Alternatives to animal testing

Welcome to the second episode of In Vitro Focus, a series of in-depth articles written by our technical staff to bring you to the heart of the world of cruelty-free testing.
Together we’ll discover all the best practices, latest news, and key players in the industry that is striving to make animal testing a thing of the past.

The importance of the 3 Rs

In the previous issue we saw that Refinement means the improvement of experimental techniques, still performed on animals, in order to reduce their suffering; with Reduction we mean the reduction of the number of animals used, or the increase the information obtained with the same number of animals; with Replacement we mean the replacement of animal using alternative methods.

Of these, only the last R really aims to oppose the use of animals: from a scientific point of view it makes no sense to continue to test on animals changing only the number of animals, or the species, and the mode of the experiment.

However, to define a method as alternative, the concept of the 3 R’s continues to apply and therefore the various “alternative” methods used today and “validated”, i.e. accepted by international standards, are of all three types, and not only of the Replacement type.

The veto on animal testing and the REACH Regulation

Alternative testing was brought to relevance by two seemingly opposing legislative acts.

On one side 7th Amendment of the Cosmetics Directive (2003/15/EC) with its veto on animal testing for cosmetic products and substances used in cosmetic products, on the other hand the implementation of the REACH Regulation (Registration, Evaluation and Authorisazion of Chemicals), EC Regulation n.1907/2006, which regulates the production, use and importation of chemical substances in the European Union, with a requirement to submit complete toxicology dossiers for more than 30,000 chemicals.

Using traditional testing methods to comply with the new REACH requirements would have been very expensive and time-consuming, this has significantly increased the importance of research into alternative methods that allow a reduction in costs and number of animals used.

All the different types of alternative testing

Here are all the alternative methods to the animal model currently in use:

  1. In vitro modelsthat are based on experiments conducted on isolated organs, tissues, cells, or biochemical systems.

    Such models use in vitro cultures of cells, preferably human, to obtain valid results for humans, or “reconstructed tissues” (like our own Corrositex and Ocular Irritection), i.e. three-dimensional systems of both traditional and “dynamic” type, in which specialized cells of various parts of the human body are reproduced with the aim of obtaining tissues usable in toxicological investigations representative of target organs.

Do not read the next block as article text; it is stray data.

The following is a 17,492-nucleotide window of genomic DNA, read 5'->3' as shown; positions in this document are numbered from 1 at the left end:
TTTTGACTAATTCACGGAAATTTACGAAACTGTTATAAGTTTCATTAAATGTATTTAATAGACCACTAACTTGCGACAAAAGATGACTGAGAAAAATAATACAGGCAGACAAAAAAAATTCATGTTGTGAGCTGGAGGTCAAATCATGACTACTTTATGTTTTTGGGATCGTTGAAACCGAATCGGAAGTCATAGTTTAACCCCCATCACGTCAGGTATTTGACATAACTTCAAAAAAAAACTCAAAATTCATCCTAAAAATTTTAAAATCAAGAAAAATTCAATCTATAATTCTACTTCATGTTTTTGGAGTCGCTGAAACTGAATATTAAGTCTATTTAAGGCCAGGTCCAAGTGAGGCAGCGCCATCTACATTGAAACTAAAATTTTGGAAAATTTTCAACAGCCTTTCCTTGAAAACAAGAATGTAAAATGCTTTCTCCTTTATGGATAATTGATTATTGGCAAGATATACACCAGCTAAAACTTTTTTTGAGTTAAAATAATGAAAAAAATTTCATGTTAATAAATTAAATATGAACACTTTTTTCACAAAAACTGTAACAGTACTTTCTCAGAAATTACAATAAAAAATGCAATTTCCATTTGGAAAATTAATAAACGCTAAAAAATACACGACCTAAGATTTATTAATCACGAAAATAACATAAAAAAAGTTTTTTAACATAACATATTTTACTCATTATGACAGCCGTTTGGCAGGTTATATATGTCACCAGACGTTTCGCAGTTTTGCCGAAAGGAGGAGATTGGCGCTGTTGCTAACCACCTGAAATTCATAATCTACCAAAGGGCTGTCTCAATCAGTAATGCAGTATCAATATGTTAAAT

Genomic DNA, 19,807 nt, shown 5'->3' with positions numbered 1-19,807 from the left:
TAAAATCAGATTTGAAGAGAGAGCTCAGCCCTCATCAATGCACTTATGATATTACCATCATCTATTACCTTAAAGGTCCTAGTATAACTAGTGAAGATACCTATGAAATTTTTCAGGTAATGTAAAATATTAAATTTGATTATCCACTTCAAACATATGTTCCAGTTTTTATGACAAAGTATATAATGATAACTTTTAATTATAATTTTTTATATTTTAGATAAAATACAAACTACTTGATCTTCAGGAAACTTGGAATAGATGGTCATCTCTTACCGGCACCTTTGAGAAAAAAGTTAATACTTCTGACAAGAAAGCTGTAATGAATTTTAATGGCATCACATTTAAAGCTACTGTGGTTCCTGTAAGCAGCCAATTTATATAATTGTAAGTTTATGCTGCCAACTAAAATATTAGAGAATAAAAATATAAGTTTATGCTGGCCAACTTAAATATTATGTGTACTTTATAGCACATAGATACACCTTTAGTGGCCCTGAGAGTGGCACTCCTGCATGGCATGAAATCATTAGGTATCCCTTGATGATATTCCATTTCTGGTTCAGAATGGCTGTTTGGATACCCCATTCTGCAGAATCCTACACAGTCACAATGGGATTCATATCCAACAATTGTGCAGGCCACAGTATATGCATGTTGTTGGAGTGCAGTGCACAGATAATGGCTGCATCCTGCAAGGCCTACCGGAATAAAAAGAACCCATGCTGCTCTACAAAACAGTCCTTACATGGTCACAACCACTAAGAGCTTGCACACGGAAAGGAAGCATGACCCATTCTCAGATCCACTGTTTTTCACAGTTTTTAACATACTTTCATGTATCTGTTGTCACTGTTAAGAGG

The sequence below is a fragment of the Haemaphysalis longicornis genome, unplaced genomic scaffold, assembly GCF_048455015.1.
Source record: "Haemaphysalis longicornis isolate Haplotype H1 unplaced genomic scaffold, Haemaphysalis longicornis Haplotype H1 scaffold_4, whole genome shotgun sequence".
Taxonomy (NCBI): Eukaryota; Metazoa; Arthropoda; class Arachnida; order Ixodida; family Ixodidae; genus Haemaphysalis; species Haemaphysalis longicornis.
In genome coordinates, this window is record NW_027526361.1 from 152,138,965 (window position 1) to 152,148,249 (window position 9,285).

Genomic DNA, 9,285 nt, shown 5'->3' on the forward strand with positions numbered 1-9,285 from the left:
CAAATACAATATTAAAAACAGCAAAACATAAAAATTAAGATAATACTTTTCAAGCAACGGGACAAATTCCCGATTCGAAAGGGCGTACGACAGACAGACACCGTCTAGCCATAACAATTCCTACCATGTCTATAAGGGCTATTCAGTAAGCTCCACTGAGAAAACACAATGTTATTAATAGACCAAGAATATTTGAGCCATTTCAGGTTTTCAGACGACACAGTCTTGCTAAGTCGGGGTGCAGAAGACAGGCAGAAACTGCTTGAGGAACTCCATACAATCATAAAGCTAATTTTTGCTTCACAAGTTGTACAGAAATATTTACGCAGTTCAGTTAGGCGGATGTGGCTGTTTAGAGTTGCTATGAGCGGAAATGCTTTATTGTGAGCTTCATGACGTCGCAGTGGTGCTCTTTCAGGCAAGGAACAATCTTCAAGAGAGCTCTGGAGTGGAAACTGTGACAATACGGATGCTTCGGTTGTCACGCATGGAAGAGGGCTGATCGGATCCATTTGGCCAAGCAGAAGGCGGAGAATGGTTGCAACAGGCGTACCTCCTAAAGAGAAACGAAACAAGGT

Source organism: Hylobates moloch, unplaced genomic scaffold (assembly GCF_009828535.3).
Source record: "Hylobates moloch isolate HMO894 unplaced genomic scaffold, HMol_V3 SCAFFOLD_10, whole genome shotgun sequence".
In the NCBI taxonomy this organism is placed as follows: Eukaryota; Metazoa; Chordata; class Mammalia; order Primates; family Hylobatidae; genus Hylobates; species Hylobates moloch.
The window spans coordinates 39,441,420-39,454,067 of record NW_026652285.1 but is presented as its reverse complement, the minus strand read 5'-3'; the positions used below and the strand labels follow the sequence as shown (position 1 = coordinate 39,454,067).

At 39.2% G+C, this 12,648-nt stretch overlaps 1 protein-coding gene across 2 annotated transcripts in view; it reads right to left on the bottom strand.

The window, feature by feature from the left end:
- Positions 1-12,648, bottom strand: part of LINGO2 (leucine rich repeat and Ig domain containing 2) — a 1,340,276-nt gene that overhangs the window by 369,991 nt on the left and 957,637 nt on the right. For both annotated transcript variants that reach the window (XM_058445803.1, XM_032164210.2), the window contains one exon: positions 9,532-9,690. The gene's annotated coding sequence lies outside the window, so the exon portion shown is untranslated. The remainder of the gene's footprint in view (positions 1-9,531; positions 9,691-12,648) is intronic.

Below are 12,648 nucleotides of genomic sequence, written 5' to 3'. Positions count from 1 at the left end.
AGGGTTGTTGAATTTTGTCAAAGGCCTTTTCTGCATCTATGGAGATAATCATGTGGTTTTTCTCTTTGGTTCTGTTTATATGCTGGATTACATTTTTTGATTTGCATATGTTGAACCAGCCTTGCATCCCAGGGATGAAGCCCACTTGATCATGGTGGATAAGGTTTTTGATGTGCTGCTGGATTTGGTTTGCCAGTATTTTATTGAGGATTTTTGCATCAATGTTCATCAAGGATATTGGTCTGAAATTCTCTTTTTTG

2. In fact, human tissues “reconstituted”in vitro from individual cell types aim to reproduce the original architecture of the in vivo tissue.
    Thanks to recent developments in 3D printing techniques, it is possible to reconstitute various human tissues with a high level of precision.

    Examples of 3D reconstructed tissues include epidermis, corneal, oral and gingival epithelium, vaginal and respiratory epithelium.

  3. Studies on research-donated human tissue and organs either “from cadaver” or “from surgery.” The materials that can be made available are various: blood, placenta, umbilical cord, tissues removed during surgery (skin, viscera, bone, cartilage) or from biopsies.
  4. Use of microorganisms to prove genetic damage caused by chemicals or radiation. For example, the microorganism-based Ames test is a mutagenicity test, meaning it can identify chemicals that damage DNA in cells.
  5. Use of induced pluripotent stem cells (iPSCs); these are “pre-mature” cells capable of differentiating into the different cell types that make up the body.

    Today, iPSCs can be derived directly from human cells, such as those in the dermis of the skin, and differentiated into a large number of cell types in the human body without the need for embryos.

  6. Studies on human volunteers.
  7. Theoretical mathematical computer models that are based on the quantitative structure-activity relationship (QSAR, referred to as the in silico approach).

    These are models capable of predicting the possible effects of a substance on the body by comparing it with structurally similar substances whose effects are already known.

  8. The use, to evaluate the properties of compounds that have similarities from a chemical structure perspective, of information from test data on analogs using the read-across method or, for a group of substances, using the “category” approach. Sufficient information and adequate justification must be presented for these forecasts.

  9. Non-invasive imaging techniques.

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